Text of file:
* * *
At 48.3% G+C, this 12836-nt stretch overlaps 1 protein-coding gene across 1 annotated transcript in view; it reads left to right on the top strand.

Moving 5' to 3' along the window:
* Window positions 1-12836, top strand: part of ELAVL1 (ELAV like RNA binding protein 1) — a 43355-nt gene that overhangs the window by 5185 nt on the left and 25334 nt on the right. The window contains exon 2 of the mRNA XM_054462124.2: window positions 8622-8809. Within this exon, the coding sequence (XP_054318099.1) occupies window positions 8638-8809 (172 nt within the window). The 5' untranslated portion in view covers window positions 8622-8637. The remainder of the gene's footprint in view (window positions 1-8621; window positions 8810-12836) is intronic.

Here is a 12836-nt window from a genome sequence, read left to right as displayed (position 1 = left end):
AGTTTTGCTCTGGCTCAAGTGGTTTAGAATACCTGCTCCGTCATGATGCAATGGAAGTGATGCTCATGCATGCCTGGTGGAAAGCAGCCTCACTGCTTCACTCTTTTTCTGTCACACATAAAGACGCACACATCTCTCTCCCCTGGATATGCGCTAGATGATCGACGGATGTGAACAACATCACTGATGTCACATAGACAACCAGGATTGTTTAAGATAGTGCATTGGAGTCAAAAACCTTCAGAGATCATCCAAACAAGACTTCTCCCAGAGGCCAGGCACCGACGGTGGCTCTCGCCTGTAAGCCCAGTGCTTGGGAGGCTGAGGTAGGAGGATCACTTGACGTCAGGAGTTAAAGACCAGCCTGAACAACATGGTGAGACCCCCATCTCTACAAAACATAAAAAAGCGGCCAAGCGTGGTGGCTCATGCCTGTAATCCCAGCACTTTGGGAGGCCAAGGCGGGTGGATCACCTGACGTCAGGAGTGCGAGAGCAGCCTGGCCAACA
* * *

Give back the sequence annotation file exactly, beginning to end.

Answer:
At 48.3% G+C, this 12836-nt stretch overlaps 1 protein-coding gene across 1 annotated transcript in view; it reads left to right on the top strand.

Moving 5' to 3' along the window:
* Window positions 1-12836, top strand: part of ELAVL1 (ELAV like RNA binding protein 1) — a 43355-nt gene that overhangs the window by 5185 nt on the left and 25334 nt on the right. The window contains exon 2 of the mRNA XM_054462124.2: window positions 8622-8809. Within this exon, the coding sequence (XP_054318099.1) occupies window positions 8638-8809 (172 nt within the window). The 5' untranslated portion in view covers window positions 8622-8637. The remainder of the gene's footprint in view (window positions 1-8621; window positions 8810-12836) is intronic.

Here is a 12836-nt window from a genome sequence, read left to right as displayed (position 1 = left end):
AGTTTTGCTCTGGCTCAAGTGGTTTAGAATACCTGCTCCGTCATGATGCAATGGAAGTGATGCTCATGCATGCCTGGTGGAAAGCAGCCTCACTGCTTCACTCTTTTTCTGTCACACATAAAGACGCACACATCTCTCTCCCCTGGATATGCGCTAGATGATCGACGGATGTGAACAACATCACTGATGTCACATAGACAACCAGGATTGTTTAAGATAGTGCATTGGAGTCAAAAACCTTCAGAGATCATCCAAACAAGACTTCTCCCAGAGGCCAGGCACCGACGGTGGCTCTCGCCTGTAAGCCCAGTGCTTGGGAGGCTGAGGTAGGAGGATCACTTGACGTCAGGAGTTAAAGACCAGCCTGAACAACATGGTGAGACCCCCATCTCTACAAAACATAAAAAAGCGGCCAAGCGTGGTGGCTCATGCCTGTAATCCCAGCACTTTGGGAGGCCAAGGCGGGTGGATCACCTGACGTCAGGAGTGCGAGAGCAGCCTGGCCAACA